During the preoperative consultation, I frequently speak about capsular contracture. It is important for women considering breast augmentation surgery to have some understanding of what capsular contracture is, how it forms, what treatment options exist, and that in some respects there is little that can be done to really prevent it. The discussion is not particularly complex, but I often feel as if women do not have the clearest understanding of what a contracture really looks like. Some women may have come across pictures of capsular contracture in their research about breast augmentation. But, it is usually only the surgeon who gets to see the contracture on the inside. If patients were able to actually visualize the contracture, this would certainly help to improve their understanding.


Capsular Contracture of a Silicone Gel-filled Breast Implant

And that is the real benefit of the photographs below. The photographs shown here really help illustrate a capsular contracture. The implants were removed from a woman who had grade III capsular contractures around her subglandular silicone gel breast implants. The first image shows the entire capsule was removed intact, with the breast implant still inside. In this particular situation, the capsule is particularly thin and transparent. Capsules can have a wide array of appearances; they can be thicker, more translucent, sometimes almost opaque, and can even be calcified in certain situations.


The transparency of this capsule allows you to see that the implant has been compressed, and as a result the shell has folded in on itself. The black arrows mark the line of folding.

A second view shows where the implant shell has been forced to ripple as a result of the contracture. The black arrows delineate where the shell is folded in on itself. The blue arrows mark locations of implant shell wrinkling.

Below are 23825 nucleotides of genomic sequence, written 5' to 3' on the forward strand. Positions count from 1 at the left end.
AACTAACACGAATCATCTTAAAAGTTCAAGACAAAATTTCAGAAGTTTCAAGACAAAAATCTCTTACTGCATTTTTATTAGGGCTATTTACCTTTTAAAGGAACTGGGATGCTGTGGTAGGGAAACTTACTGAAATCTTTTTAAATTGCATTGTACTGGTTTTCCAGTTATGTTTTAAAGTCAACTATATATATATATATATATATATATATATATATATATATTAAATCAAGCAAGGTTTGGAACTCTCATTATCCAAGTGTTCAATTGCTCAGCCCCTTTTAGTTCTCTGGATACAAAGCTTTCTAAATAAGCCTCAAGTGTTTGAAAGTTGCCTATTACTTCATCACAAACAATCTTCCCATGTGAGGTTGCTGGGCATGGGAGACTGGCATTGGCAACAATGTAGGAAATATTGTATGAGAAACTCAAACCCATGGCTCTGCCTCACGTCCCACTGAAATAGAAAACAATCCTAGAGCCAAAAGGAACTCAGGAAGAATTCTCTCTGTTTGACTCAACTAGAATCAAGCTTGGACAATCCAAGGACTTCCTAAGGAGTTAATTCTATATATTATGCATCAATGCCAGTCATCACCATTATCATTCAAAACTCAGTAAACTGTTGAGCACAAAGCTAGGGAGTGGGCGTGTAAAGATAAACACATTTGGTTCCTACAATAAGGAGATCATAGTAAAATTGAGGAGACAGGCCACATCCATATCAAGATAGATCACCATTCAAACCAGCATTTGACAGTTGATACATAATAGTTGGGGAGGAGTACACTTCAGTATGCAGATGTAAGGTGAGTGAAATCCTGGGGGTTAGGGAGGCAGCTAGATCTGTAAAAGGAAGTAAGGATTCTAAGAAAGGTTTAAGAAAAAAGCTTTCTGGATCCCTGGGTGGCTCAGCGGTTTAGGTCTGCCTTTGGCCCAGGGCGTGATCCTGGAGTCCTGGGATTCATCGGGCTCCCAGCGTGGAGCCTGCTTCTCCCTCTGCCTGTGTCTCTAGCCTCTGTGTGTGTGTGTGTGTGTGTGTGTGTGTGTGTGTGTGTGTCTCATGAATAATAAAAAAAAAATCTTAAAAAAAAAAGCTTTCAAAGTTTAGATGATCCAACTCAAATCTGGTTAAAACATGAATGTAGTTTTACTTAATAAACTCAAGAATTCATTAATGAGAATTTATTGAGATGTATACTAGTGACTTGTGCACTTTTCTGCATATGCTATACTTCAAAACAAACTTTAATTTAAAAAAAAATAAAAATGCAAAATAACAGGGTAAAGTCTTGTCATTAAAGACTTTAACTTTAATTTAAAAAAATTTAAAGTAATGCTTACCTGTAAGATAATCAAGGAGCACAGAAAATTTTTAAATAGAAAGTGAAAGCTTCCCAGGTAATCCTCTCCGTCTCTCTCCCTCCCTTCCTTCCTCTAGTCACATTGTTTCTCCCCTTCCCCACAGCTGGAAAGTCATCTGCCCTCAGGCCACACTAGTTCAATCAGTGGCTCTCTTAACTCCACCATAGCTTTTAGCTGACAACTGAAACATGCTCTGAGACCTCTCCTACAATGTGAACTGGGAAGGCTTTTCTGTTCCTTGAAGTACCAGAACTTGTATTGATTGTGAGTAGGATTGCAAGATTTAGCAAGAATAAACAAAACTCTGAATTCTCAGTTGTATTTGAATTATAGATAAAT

In this third picture, when the capsule is opened and the contracture partially released, the deep groove formed by the inward folding of the implant shell is seen. The deepest part of the fold is marked by the dotted line.


This fourth picture illustrates the natural size and shape of this breast implant (275cc, removed from the left breast) in comparison to the size and shape of the implant inside a grade III capsular contracture (275cc, removed from the right breast).


The black arrows in the photograph below show a crease in the breast implant shell as a result of it having been folded over inside the capsular contracture.


It is this folding of breast implant shells that can lead to premature implant failure. Neither of the breast implants in the case above were failed. However, a significant fold in the breast implant shell causes a point to form at the implant edge. Slight movements of the implant and implant shell, occurring at this point, produce added stress within the shell leading to loss of shell integrity and a small hole. This (“fold flaw failure”) occurs to implants that are folded within capsular contractures, or implants that are improperly sized (when the implant diameter is too large) for the breast pocket.